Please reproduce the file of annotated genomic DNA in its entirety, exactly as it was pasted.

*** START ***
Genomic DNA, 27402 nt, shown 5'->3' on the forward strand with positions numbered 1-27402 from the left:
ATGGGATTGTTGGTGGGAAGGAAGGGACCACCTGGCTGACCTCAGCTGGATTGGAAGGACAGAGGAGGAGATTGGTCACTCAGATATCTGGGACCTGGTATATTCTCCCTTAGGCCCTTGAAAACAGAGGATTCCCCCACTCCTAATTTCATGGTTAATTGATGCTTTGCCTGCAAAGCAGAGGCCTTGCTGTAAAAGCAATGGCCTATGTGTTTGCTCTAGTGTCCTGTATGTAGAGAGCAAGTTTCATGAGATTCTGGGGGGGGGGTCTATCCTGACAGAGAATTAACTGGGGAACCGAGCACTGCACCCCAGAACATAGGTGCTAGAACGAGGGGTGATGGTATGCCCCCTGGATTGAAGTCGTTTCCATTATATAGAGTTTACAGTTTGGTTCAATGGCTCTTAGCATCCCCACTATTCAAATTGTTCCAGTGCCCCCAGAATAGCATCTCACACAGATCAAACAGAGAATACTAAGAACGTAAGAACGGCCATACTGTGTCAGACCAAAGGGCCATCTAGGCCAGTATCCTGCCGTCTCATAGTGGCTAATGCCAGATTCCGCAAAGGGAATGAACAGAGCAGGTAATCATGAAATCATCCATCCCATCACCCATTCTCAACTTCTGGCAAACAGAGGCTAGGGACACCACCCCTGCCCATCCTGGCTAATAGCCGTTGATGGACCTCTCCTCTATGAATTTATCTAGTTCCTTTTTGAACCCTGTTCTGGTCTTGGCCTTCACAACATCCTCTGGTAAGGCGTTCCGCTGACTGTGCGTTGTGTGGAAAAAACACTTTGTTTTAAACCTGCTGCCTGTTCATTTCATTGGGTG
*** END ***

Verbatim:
Genomic DNA, 27402 nt, shown 5'->3' on the forward strand with positions numbered 1-27402 from the left:
ATGGGATTGTTGGTGGGAAGGAAGGGACCACCTGGCTGACCTCAGCTGGATTGGAAGGACAGAGGAGGAGATTGGTCACTCAGATATCTGGGACCTGGTATATTCTCCCTTAGGCCCTTGAAAACAGAGGATTCCCCCACTCCTAATTTCATGGTTAATTGATGCTTTGCCTGCAAAGCAGAGGCCTTGCTGTAAAAGCAATGGCCTATGTGTTTGCTCTAGTGTCCTGTATGTAGAGAGCAAGTTTCATGAGATTCTGGGGGGGGGGTCTATCCTGACAGAGAATTAACTGGGGAACCGAGCACTGCACCCCAGAACATAGGTGCTAGAACGAGGGGTGATGGTATGCCCCCTGGATTGAAGTCGTTTCCATTATATAGAGTTTACAGTTTGGTTCAATGGCTCTTAGCATCCCCACTATTCAAATTGTTCCAGTGCCCCCAGAATAGCATCTCACACAGATCAAACAGAGAATACTAAGAACGTAAGAACGGCCATACTGTGTCAGACCAAAGGGCCATCTAGGCCAGTATCCTGCCGTCTCATAGTGGCTAATGCCAGATTCCGCAAAGGGAATGAACAGAGCAGGTAATCATGAAATCATCCATCCCATCACCCATTCTCAACTTCTGGCAAACAGAGGCTAGGGACACCACCCCTGCCCATCCTGGCTAATAGCCGTTGATGGACCTCTCCTCTATGAATTTATCTAGTTCCTTTTTGAACCCTGTTCTGGTCTTGGCCTTCACAACATCCTCTGGTAAGGCGTTCCGCTGACTGTGCGTTGTGTGGAAAAAACACTTTGTTTTAAACCTGCTGCCTGTTCATTTCATTGGGTG